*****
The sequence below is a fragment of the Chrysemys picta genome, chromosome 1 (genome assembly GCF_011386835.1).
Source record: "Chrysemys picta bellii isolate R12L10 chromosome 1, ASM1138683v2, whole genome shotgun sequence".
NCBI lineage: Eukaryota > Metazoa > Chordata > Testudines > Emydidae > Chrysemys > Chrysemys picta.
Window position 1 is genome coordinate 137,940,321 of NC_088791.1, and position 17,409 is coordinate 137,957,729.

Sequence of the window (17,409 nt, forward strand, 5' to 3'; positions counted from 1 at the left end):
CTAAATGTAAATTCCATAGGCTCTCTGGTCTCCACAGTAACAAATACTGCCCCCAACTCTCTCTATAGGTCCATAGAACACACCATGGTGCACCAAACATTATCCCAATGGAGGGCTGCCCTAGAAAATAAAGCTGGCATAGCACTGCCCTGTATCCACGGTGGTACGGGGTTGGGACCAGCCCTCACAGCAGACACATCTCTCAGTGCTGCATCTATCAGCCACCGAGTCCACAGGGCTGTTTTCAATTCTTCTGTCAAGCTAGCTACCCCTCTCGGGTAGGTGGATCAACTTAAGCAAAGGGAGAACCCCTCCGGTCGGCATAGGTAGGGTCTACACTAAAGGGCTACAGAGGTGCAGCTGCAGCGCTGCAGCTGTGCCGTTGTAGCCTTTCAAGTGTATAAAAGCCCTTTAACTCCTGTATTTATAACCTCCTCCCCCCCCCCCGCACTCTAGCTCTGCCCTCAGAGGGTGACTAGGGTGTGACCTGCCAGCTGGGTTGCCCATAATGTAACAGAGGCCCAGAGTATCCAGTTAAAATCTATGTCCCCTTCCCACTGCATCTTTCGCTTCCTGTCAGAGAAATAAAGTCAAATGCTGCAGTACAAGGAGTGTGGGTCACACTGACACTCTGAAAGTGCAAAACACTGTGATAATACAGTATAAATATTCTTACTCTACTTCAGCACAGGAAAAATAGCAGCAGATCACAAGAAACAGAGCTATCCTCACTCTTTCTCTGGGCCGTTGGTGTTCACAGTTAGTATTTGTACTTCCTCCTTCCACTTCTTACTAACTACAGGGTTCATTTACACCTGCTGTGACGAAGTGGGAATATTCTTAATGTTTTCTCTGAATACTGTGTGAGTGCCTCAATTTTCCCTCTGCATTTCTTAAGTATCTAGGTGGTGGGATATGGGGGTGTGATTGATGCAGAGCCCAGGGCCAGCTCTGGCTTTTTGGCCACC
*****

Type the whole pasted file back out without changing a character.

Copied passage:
The sequence below is a fragment of the Chrysemys picta genome, chromosome 1 (genome assembly GCF_011386835.1).
Source record: "Chrysemys picta bellii isolate R12L10 chromosome 1, ASM1138683v2, whole genome shotgun sequence".
NCBI lineage: Eukaryota > Metazoa > Chordata > Testudines > Emydidae > Chrysemys > Chrysemys picta.
Window position 1 is genome coordinate 137,940,321 of NC_088791.1, and position 17,409 is coordinate 137,957,729.

Sequence of the window (17,409 nt, forward strand, 5' to 3'; positions counted from 1 at the left end):
CTAAATGTAAATTCCATAGGCTCTCTGGTCTCCACAGTAACAAATACTGCCCCCAACTCTCTCTATAGGTCCATAGAACACACCATGGTGCACCAAACATTATCCCAATGGAGGGCTGCCCTAGAAAATAAAGCTGGCATAGCACTGCCCTGTATCCACGGTGGTACGGGGTTGGGACCAGCCCTCACAGCAGACACATCTCTCAGTGCTGCATCTATCAGCCACCGAGTCCACAGGGCTGTTTTCAATTCTTCTGTCAAGCTAGCTACCCCTCTCGGGTAGGTGGATCAACTTAAGCAAAGGGAGAACCCCTCCGGTCGGCATAGGTAGGGTCTACACTAAAGGGCTACAGAGGTGCAGCTGCAGCGCTGCAGCTGTGCCGTTGTAGCCTTTCAAGTGTATAAAAGCCCTTTAACTCCTGTATTTATAACCTCCTCCCCCCCCCCCGCACTCTAGCTCTGCCCTCAGAGGGTGACTAGGGTGTGACCTGCCAGCTGGGTTGCCCATAATGTAACAGAGGCCCAGAGTATCCAGTTAAAATCTATGTCCCCTTCCCACTGCATCTTTCGCTTCCTGTCAGAGAAATAAAGTCAAATGCTGCAGTACAAGGAGTGTGGGTCACACTGACACTCTGAAAGTGCAAAACACTGTGATAATACAGTATAAATATTCTTACTCTACTTCAGCACAGGAAAAATAGCAGCAGATCACAAGAAACAGAGCTATCCTCACTCTTTCTCTGGGCCGTTGGTGTTCACAGTTAGTATTTGTACTTCCTCCTTCCACTTCTTACTAACTACAGGGTTCATTTACACCTGCTGTGACGAAGTGGGAATATTCTTAATGTTTTCTCTGAATACTGTGTGAGTGCCTCAATTTTCCCTCTGCATTTCTTAAGTATCTAGGTGGTGGGATATGGGGGTGTGATTGATGCAGAGCCCAGGGCCAGCTCTGGCTTTTTGGCCACC